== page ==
The inContact suite of tools includes ACD (Automatic Call Distribution) with skills-based routing, IVR (Interactive Voice Response) with speech recognition, CTI (Computer Telephone Integration), predictive , progressive and preview dialers, call recording, extensive reporting, quality monitoring and Workforce Optimization tools.

Sure, you might develop an ad-hoc solution in-house that could provide similar functions, but you’re looking at a substantial development process that sucks up time and money and then YOU have to keep it all running and make improvements over the years. Why re-invent the wheel when the latest in call center efficiency is available for your use right now and can grow with your needs?

Do you have a stand alone call center or a contact center as part of your core business that includes 15 or more “agents” on the phones? If so, cloud based communications
may be exactly what you need right now.

Click to check pricing and features or get support from a Telarus product specialist.

Note: Original photo of telephone operators courtesy of Seattle Municipal Archives on Wikimedia Commons.

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Monday, July 21, 2014

Carrier Neutral Connectivity at Colocation Data Centers

By: John Shepler

Companies feeling starved for bandwidth may not realize that they’re doing it the hard way. Instead of making the carriers come to you, there are advantages in you going to where the carriers are.

Find Colos and Clouds as an alternative to your local data center.It’s All Happening at the Colo
The places where carriers flock are called colocation or colo centers and carrier hotels. These are large data centers that are meant to serve a variety of tenants. Contrast that with the typical data center that serves only a single company. In fact, most companies want nothing to do with renting out space in their data centers. The security issues alone make them blanch.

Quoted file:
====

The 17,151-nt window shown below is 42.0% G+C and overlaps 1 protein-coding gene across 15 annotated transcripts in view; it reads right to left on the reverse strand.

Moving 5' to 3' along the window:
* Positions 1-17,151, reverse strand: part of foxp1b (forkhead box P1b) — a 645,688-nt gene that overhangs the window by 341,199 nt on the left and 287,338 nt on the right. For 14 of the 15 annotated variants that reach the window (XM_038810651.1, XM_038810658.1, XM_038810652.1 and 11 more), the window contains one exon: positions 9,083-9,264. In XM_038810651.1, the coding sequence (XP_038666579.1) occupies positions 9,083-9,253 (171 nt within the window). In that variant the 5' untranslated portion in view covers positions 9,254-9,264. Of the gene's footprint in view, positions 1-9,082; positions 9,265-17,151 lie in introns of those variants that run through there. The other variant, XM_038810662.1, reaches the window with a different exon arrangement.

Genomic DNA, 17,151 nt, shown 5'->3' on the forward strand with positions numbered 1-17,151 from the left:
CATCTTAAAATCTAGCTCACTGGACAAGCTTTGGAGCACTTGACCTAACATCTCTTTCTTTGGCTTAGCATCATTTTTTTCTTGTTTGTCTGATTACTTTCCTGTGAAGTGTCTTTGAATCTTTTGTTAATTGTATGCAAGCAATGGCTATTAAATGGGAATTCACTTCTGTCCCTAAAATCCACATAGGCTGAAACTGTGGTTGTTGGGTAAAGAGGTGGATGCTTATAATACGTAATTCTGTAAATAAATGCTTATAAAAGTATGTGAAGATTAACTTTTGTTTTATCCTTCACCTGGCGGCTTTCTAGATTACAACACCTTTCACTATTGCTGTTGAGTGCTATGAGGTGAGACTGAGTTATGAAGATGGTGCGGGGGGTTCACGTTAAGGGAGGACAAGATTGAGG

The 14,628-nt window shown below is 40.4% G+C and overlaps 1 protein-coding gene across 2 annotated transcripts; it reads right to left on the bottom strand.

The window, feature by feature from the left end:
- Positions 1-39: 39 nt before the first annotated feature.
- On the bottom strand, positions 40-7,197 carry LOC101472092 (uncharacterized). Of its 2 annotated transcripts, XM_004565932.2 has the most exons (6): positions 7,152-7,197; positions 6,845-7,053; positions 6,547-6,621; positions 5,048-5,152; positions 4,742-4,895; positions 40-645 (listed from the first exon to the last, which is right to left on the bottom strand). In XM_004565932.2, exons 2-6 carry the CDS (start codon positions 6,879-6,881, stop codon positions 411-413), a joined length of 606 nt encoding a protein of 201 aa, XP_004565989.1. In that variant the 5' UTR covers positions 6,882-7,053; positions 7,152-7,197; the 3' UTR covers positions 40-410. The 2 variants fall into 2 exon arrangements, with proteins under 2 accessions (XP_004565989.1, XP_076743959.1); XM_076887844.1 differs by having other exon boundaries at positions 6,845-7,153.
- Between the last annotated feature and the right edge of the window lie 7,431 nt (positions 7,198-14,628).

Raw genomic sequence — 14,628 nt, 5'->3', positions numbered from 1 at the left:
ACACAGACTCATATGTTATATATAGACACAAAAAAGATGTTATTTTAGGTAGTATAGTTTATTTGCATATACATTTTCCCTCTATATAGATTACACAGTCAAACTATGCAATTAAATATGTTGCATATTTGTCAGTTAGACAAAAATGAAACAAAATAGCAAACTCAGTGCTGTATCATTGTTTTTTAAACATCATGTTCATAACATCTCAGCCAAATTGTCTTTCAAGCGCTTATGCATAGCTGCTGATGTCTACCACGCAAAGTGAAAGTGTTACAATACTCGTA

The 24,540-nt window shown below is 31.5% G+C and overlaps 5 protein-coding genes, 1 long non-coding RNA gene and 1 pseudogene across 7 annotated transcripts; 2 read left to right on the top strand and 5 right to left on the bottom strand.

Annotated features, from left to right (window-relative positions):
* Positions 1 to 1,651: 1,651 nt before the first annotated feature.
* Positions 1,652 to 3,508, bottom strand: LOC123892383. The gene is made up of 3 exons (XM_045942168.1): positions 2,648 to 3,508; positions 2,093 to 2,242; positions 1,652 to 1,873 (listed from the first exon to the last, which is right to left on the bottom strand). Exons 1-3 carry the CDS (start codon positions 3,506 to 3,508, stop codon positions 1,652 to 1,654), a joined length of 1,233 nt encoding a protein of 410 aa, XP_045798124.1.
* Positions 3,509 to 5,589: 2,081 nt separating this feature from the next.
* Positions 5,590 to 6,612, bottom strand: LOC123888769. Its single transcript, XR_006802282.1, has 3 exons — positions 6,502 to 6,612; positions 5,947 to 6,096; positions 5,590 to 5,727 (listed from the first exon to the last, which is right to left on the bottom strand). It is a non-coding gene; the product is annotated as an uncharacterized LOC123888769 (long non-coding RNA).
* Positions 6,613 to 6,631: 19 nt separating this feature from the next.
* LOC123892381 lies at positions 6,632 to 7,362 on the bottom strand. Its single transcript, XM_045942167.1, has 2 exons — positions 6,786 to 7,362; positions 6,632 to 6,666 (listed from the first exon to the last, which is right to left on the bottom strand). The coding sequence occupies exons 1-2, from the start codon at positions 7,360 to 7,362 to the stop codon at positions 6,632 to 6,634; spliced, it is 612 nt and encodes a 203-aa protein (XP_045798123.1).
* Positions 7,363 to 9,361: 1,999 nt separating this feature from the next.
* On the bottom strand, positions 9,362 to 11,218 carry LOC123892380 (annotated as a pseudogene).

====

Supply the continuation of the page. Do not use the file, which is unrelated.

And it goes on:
Why Do Colocation Centers Exist?
It has to do with economy of scale. Say you have 100 companies and each one needs a data center. They may well construct their own in-house data centers sized to meet their needs. This involves creating a dedicated space that is environmentally controlled, secure, with fire protection and backup power. Uninterruptible power supplies based on batteries and inverters cover short term power glitches. Anything over a few minutes depends on diesel or gas generators outside.

Data Center Costs
As you might expect, there is considerable cost involved in building and running a data center. Aside from the initial capital investment, there are constant operating costs involving air conditioning, electric power and support personnel. These costs persist regardless of business level and the equipment may sit idle for two-thirds of the day. Smaller companies often can’t justify the expense of round-the-clock tech support.

Connectivity Counts
What level of bandwidth you can get and how much it will cost are largely a function of where you are located. If your offices are in a smaller town or rural area, you may have only a single provider to pick from and severe bandwidth limits.

Economy of Scale
Now, what if those same 100 companies decided it would make more sense if they all moved into a single much larger data center that would serve all of their needs. You might think the overall total cost would be similar, but actually they would be much lower.

It’s the economy of scale that saves. Each company only needs racks and cages large enough to house its servers and other equipment. A few larger backup generators can supply emergency power when needed instead of 100 smaller generators on standby. A common security force can handle access control and monitor intrusion sensors. A common tech support group can handle the occasional needs of all companies 24/7.